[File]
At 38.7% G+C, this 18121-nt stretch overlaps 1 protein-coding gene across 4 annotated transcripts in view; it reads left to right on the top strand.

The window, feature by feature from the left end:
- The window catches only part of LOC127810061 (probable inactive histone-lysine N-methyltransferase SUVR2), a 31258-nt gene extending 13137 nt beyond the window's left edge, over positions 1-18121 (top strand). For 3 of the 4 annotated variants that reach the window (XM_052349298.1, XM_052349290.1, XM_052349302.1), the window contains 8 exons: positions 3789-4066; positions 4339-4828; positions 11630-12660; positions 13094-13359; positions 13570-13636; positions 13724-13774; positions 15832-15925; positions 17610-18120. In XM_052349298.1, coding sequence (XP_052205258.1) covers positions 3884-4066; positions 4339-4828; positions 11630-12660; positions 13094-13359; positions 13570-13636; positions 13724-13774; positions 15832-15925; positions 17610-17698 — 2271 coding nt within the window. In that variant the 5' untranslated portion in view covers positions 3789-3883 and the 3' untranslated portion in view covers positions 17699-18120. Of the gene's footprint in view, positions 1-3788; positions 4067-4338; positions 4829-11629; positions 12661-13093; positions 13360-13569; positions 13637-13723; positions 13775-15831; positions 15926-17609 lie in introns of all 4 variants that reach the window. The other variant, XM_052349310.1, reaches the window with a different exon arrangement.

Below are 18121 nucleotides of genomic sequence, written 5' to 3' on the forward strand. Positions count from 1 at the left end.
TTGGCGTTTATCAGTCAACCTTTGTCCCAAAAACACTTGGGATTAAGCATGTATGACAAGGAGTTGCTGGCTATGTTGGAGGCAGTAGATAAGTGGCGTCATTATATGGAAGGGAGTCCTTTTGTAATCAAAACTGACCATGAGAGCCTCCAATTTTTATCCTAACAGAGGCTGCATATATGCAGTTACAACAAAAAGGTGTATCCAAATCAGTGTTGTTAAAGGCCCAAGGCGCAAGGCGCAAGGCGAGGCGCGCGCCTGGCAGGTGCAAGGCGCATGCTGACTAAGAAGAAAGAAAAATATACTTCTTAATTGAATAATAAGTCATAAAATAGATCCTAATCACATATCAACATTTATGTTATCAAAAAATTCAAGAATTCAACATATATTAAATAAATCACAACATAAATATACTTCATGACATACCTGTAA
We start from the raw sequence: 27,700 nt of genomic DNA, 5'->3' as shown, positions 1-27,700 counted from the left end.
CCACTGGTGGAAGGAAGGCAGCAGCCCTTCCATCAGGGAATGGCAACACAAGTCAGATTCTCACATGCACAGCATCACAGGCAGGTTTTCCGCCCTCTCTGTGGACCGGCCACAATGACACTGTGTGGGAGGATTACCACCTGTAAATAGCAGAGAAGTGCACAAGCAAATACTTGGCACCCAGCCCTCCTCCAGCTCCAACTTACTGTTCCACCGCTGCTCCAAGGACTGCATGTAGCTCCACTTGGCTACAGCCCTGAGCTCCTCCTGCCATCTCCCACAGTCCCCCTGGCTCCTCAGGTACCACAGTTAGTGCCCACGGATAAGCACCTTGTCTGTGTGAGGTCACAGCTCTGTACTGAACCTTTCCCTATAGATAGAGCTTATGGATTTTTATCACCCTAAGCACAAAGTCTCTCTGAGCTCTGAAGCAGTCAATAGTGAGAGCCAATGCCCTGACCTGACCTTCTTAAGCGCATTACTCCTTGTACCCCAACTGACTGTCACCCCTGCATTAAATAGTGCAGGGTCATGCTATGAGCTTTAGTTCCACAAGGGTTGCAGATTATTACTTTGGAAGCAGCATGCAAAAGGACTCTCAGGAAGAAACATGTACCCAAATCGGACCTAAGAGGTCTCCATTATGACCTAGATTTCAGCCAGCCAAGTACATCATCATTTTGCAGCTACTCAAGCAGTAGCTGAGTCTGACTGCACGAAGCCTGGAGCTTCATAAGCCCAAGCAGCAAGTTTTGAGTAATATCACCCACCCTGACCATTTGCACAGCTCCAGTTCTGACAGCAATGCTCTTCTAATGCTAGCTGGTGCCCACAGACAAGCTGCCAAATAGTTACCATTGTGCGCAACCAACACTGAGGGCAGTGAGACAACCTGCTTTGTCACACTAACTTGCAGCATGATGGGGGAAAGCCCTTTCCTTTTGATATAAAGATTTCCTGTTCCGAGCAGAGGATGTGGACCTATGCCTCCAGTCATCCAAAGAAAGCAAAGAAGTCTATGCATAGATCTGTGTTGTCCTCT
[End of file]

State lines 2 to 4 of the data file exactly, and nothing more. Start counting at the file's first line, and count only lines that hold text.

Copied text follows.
The window, feature by feature from the left end:
- The window catches only part of LOC127810061 (probable inactive histone-lysine N-methyltransferase SUVR2), a 31258-nt gene extending 13137 nt beyond the window's left edge, over positions 1-18121 (top strand). For 3 of the 4 annotated variants that reach the window (XM_052349298.1, XM_052349290.1, XM_052349302.1), the window contains 8 exons: positions 3789-4066; positions 4339-4828; positions 11630-12660; positions 13094-13359; positions 13570-13636; positions 13724-13774; positions 15832-15925; positions 17610-18120. In XM_052349298.1, coding sequence (XP_052205258.1) covers positions 3884-4066; positions 4339-4828; positions 11630-12660; positions 13094-13359; positions 13570-13636; positions 13724-13774; positions 15832-15925; positions 17610-17698 — 2271 coding nt within the window. In that variant the 5' untranslated portion in view covers positions 3789-3883 and the 3' untranslated portion in view covers positions 17699-18120. Of the gene's footprint in view, positions 1-3788; positions 4067-4338; positions 4829-11629; positions 12661-13093; positions 13360-13569; positions 13637-13723; positions 13775-15831; positions 15926-17609 lie in introns of all 4 variants that reach the window. The other variant, XM_052349310.1, reaches the window with a different exon arrangement.

Below are 18121 nucleotides of genomic sequence, written 5' to 3' on the forward strand. Positions count from 1 at the left end.